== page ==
So Bush calls Iran part of the "Axis of Evil" prompting the Iranian people to elect a hard-line man off the streets as their president to talk tough against the superpowers, and now we're faced with Iran wanting nuclear ("nucular") power. Another Bush administration success. Now we have justification for continuing on with the PNAC agenda laid out even before 9/11 and the Bush hijacking of 2000.
To top things off, this street-wise Iranian president Ahmadinejad has been insulting and provoking Israel. When I first heard about this, his supposed call to wipe Israel off the Middle East map, my reaction was that this nutcase must be either insane or working for the Freemasons. Why would the leader of Iran dig his nation even deeper into the hole it's in? I don't have the answers to that question, but I'll speculate.
1. Iran wants nuclear power plants, not just as a cover for developing nuclear weapons but also as a source of energy for a developing economy. Word has it that Iran is supplying electricity to Iraq now and there's every reason to think that with the rising price of oil and natural gas, Iran could be making money on the international market for all three forms of energy, oil, gas, and nuclear-generated electricity.
2. The Iranian people in general feel that they have a right to defend themselves against aggression. I have a sense that even the neo-cons know this time that American tanks would not be welcomed with roses in Tehran. If the Americans went into Iran the way we went into Iraq, the war would be a whole lot messier than it now is in Iraq. Iran wants and feels that it deserves a first line of defense, a deterrent defense, a good reason for any aggressive superpower to not launch an attack. It worked for the Soviets and China. It's worked so far between Pakistan and India. It seems to be working for Israel. And it seems apparent to the Iranians that their only hope to prevent American aggression is just such a defense. The primary reason for Iran's desire for nuclear weapons is the current very real aggression of the United States.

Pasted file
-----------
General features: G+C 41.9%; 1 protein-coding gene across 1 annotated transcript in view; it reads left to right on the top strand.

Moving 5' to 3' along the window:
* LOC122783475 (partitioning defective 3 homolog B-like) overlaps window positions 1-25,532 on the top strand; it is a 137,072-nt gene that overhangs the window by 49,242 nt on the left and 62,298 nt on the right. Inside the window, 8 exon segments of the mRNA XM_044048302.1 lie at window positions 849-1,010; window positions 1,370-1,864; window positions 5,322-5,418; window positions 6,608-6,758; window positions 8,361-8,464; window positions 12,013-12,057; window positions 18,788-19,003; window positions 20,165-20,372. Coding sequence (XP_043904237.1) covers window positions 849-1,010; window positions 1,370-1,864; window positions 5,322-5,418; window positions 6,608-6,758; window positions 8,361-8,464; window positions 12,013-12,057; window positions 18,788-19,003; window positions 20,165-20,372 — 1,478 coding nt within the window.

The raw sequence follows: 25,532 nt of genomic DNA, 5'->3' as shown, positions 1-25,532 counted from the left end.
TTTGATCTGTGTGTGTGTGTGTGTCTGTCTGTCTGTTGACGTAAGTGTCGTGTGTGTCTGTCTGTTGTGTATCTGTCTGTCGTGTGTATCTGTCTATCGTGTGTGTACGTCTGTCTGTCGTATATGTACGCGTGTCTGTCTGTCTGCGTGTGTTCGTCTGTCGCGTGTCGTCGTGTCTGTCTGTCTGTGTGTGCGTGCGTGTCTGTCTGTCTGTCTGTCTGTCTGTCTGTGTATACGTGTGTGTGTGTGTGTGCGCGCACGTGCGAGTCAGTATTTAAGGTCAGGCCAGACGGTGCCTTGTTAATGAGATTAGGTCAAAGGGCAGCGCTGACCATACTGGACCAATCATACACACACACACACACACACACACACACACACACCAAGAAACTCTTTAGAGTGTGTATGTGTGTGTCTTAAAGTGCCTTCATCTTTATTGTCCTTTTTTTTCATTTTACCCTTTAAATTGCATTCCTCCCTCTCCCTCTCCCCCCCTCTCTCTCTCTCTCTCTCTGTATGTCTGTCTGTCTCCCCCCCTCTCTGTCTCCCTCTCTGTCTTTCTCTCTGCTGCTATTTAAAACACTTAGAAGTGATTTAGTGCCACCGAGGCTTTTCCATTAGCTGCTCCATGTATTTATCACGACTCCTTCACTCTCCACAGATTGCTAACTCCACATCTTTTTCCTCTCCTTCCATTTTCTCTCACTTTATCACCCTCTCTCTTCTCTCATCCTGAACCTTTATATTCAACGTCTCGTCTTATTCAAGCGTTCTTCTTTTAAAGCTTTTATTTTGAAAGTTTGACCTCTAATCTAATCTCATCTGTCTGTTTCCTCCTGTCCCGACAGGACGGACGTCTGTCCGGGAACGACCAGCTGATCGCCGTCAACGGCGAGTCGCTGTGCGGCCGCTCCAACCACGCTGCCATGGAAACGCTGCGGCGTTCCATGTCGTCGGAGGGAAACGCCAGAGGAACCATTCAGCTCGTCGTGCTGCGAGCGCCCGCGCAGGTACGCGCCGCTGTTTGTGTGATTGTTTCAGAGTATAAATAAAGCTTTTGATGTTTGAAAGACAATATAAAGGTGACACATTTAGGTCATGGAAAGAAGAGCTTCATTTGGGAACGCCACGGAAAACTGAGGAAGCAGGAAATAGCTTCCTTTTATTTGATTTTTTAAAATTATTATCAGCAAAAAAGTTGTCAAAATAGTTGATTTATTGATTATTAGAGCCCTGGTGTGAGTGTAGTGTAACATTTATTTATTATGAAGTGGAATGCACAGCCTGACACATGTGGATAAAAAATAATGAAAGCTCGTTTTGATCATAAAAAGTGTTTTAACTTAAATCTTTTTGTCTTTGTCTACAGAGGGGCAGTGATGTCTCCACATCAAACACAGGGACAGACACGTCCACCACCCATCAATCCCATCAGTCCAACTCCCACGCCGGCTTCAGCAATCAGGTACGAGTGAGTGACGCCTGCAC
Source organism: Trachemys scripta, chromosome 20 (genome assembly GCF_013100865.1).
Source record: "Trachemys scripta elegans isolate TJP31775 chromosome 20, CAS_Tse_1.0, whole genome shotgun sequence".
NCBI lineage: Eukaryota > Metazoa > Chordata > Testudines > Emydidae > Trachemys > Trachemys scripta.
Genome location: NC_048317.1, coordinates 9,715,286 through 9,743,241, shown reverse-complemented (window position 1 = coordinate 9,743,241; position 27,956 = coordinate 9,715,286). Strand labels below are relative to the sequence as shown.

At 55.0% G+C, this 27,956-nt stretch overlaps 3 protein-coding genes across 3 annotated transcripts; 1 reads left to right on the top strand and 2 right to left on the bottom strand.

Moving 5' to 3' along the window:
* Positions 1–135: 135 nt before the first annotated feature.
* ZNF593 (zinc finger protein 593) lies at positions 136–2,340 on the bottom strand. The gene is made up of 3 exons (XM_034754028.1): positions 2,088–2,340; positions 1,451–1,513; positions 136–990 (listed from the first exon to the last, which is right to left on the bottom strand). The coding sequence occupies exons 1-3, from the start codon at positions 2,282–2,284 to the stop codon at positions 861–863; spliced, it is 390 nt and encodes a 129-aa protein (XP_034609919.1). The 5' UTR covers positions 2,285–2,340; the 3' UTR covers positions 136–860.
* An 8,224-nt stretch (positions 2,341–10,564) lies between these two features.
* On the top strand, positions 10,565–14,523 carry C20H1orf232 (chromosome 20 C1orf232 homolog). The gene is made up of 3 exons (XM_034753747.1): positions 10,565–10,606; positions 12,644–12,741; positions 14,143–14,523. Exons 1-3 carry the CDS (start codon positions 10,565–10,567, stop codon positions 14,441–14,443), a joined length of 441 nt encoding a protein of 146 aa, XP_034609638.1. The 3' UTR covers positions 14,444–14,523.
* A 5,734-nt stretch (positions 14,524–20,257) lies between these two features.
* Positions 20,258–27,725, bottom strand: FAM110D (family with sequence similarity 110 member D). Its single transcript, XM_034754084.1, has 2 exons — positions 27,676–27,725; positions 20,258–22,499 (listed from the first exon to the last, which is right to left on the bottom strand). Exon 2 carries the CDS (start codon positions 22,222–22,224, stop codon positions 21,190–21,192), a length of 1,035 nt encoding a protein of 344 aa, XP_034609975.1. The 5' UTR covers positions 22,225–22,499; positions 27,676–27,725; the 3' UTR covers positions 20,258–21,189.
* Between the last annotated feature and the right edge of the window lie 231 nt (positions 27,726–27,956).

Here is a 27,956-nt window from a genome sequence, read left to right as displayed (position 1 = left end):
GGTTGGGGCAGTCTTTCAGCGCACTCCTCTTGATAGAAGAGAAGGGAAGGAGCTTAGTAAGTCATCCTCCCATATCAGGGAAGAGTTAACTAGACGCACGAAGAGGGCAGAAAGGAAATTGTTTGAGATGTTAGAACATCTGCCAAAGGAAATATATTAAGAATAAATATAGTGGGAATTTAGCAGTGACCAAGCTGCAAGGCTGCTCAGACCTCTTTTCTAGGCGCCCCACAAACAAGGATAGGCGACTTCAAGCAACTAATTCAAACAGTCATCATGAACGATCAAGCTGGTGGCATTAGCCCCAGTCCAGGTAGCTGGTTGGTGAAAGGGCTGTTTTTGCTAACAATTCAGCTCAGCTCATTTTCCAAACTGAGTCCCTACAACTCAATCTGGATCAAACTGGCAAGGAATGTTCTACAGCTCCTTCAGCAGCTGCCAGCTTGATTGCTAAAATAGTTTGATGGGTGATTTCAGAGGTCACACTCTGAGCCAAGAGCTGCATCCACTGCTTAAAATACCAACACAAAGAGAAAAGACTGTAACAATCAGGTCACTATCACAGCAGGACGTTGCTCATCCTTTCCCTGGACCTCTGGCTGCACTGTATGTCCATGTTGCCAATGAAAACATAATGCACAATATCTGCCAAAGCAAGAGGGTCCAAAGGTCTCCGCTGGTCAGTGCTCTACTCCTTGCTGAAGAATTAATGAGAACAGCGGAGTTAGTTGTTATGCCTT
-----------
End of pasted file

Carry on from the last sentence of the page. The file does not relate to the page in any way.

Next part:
3. Iran recognizes that the primary reason the west doesn't want them to have a nuclear defense is their proximity to Israel. We in the west assume that Iran would want to use nuclear weapons preemptively against Israel. That seems to me to be a very naive perspective for us to hold since it assumes that the Iranians are suicidal as a culture. It's not very likely to be true. Iran is no different than any other nation. They want their own nationality. They want to survive. But they don't want to submit to any western superpower. They want self-determination. They don't want nuclear annihilation, but at the same time they are willing to do whatever it takes to defend themselves.
4. Iran recognizes the new threat on their western border, American-occupied Iraq. Iran knows that the American presence in Iraq is a far greater threat to them than Saddam's military ever was. There's every reason to believe that the US is poised in Iraq to launch a nuclear attack against Iran, a massive tactical nuclear attack against advancing Iranian troops should a US air strike or invasion lead to an Iranian conventional-weapon counterattack in response. There's every reason to believe that the US is developing in Iraq the same kind of defense it used against the Soviets in Europe during the Cold War. Tactical nuclear weapons are an integral part of the US arsenal against advancing enemy armies. Iran knows it.